The schema dimensions (i.e., Time, Product, Reseller, and Sales_Territory) can be mapped to tables or views in the AdventureWorks database, which facilitates transferring the operational data into the data warehouse and ultimately into the Reseller_Sales cube. Each dimension is an axis of analysis in the cube, so you could analyze the data in the cube by month, by region, or by business type.
Notice the simple dimensional hierarchy in this schema—from Product_Category to Product_Subcategory to Product. This structure reduces redundancy and makes the star schema a snowflake schema—albeit a rather lopsided snowflake in this case. You can add as many dimensions as necessary to the star/snowflake schema. You can also implement more complicated structures, such as a geography dimension that is parent to both Reseller and Sales_Territory—but I'll save that discussion for when I cover dimensional table design.
The star schema design that Figure 1 shows has several notable characteristics:
- Every table in the star schema has an identity primary key, which prevents quibbling about natural primary keys versus surrogate primary keys. In a data warehouse, the primary key assignment goes to the surrogate; if you have a natural key that you want to retain for querying, you designate it as an alternate key.
- Most of the columns in both the dimension tables and the fact table are nullable. Only the primary and alternate keys are mandatory, and only the primary key is unique. You need to assume that data will be loaded into this data warehouse structure from various sources, even from multiple generations of operational databases. Therefore, the constraints that you would normally apply to enforce business rules in the transactional database must be relaxed in the data warehouse. Most of the columns must be nullable because you might not have data for them.
- Relationships are optional on the parent side (i.e., zero-to-one to zero-to-many). If you have no control over the source data's referential integrity, you must allow for orphan records in the fact table and in lower levels of a dimensional hierarchy.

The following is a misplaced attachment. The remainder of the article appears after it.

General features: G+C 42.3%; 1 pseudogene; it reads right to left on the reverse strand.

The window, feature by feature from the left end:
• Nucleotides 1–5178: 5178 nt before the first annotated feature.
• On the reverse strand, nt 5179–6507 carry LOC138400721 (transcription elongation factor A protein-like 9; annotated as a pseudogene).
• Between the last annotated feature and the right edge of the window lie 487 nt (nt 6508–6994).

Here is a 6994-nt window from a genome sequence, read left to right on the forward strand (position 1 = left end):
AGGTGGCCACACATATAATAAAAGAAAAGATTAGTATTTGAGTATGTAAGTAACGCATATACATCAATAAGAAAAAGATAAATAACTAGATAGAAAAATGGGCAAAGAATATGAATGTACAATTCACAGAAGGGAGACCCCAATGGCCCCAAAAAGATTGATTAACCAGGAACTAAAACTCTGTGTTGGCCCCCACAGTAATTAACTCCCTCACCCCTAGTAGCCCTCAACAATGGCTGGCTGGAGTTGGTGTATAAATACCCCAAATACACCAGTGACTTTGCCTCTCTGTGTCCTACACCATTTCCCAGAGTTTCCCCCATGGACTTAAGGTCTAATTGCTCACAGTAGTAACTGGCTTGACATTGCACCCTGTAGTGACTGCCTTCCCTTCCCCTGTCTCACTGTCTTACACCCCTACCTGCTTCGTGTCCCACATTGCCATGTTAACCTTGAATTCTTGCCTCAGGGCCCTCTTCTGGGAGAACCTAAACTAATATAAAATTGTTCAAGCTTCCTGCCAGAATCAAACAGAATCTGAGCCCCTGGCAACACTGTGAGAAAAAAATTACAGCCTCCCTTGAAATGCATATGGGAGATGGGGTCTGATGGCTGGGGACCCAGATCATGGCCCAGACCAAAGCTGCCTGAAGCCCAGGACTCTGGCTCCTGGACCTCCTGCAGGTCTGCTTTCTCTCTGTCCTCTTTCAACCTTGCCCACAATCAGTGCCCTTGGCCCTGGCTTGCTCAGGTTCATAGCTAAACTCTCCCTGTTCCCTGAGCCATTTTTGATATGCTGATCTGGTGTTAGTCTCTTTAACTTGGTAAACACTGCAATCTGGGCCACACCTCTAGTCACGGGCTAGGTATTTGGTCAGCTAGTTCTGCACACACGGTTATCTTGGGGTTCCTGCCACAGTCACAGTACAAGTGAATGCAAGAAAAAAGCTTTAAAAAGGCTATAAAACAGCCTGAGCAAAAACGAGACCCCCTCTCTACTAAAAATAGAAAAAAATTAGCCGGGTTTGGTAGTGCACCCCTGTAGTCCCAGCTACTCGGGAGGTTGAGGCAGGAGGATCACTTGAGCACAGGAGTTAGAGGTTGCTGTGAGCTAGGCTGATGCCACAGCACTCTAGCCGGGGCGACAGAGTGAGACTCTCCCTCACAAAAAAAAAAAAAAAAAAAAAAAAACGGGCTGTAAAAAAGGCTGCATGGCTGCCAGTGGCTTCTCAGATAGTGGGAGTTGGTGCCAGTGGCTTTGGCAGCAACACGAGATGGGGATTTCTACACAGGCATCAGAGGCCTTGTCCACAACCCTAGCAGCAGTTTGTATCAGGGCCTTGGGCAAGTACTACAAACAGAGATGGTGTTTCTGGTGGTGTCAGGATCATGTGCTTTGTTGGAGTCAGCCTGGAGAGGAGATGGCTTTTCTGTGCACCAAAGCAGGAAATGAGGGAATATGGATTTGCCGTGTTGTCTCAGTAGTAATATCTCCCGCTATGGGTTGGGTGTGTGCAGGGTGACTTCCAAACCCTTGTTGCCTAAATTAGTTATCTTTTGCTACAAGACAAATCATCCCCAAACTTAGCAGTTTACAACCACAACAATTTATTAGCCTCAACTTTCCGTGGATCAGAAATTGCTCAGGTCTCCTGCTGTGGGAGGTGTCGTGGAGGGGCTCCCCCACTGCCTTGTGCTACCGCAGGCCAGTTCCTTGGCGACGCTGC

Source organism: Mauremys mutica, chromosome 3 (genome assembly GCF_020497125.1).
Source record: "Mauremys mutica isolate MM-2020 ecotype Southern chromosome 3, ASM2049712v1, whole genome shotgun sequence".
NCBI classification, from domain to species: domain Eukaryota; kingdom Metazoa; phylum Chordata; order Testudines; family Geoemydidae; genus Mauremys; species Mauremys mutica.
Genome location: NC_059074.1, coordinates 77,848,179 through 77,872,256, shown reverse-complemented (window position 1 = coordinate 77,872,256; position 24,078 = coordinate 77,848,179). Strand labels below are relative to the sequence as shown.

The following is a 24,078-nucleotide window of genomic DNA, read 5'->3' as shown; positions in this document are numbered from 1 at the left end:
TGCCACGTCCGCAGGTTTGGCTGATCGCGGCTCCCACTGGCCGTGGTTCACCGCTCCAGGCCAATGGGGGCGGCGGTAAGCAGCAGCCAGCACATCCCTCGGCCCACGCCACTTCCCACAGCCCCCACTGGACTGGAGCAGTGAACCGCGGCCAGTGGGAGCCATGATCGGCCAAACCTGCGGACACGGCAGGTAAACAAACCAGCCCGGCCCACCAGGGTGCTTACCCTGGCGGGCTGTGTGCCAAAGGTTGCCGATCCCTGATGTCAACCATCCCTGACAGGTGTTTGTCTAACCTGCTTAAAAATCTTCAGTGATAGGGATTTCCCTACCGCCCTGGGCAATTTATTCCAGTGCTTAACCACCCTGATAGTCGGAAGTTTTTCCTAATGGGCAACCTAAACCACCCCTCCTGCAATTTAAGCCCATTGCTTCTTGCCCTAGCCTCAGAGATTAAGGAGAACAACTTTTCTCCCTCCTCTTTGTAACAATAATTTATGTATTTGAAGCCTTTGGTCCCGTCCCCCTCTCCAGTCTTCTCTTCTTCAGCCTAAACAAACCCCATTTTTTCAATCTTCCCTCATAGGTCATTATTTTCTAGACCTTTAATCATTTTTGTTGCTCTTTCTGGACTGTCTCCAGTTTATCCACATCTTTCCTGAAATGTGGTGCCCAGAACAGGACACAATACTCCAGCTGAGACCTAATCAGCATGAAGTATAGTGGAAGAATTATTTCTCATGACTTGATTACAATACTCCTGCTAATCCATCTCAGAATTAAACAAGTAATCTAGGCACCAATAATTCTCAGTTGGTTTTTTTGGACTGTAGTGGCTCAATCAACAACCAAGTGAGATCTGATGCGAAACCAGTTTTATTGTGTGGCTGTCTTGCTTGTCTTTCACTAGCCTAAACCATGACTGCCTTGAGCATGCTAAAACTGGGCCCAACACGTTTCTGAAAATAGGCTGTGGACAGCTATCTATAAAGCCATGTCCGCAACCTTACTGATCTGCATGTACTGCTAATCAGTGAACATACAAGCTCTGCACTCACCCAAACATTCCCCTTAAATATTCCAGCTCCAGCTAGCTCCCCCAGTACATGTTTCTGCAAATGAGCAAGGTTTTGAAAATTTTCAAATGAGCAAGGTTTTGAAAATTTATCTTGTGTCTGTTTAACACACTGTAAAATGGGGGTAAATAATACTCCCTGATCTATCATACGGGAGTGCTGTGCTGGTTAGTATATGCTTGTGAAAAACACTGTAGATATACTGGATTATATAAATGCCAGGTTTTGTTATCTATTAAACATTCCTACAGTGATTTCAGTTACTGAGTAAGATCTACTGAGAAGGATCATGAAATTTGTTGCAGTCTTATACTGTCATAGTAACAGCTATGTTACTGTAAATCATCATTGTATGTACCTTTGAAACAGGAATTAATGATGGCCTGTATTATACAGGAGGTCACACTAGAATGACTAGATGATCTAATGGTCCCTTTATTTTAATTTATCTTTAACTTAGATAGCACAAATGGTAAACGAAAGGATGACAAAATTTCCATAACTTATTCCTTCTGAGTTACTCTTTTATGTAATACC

- Most columns in the fact table (i.e., the measures) are numbers. The fact table is the focus of a BI investigation, and BI analysts are looking for numbers and facts.
- Data redundancy is rampant throughout the star schema design; this redundancy is necessary for the data warehouse to reach an acceptable level of performance. The amount of data in a data warehouse is typically enormous compared with the amount of data in a transactional database. When you write a T-SQL query against the data warehouse's star schema, the redundancy minimizes the number of joins required to return the data, yielding much better performance than if you issued the same query against the source transactional database.
Schema design for a data warehouse need not be much different than schema design for a conventional transactional database. Because the data warehouse is an historical archive, you can retain some semblance of normalcy in the data warehouse schema design. In addition, you can create summary tables or columns, and you'll certainly want to add timestamps and identity values to individual records in each of a relational data warehouse's tables. A benefit of retaining a relational or near-relational data warehouse is that the warehouse is a readily available reporting database that you can use conventional T-SQL to query. With no programming learning curve and no special tool requirements, the data warehouse is an immediate ROI.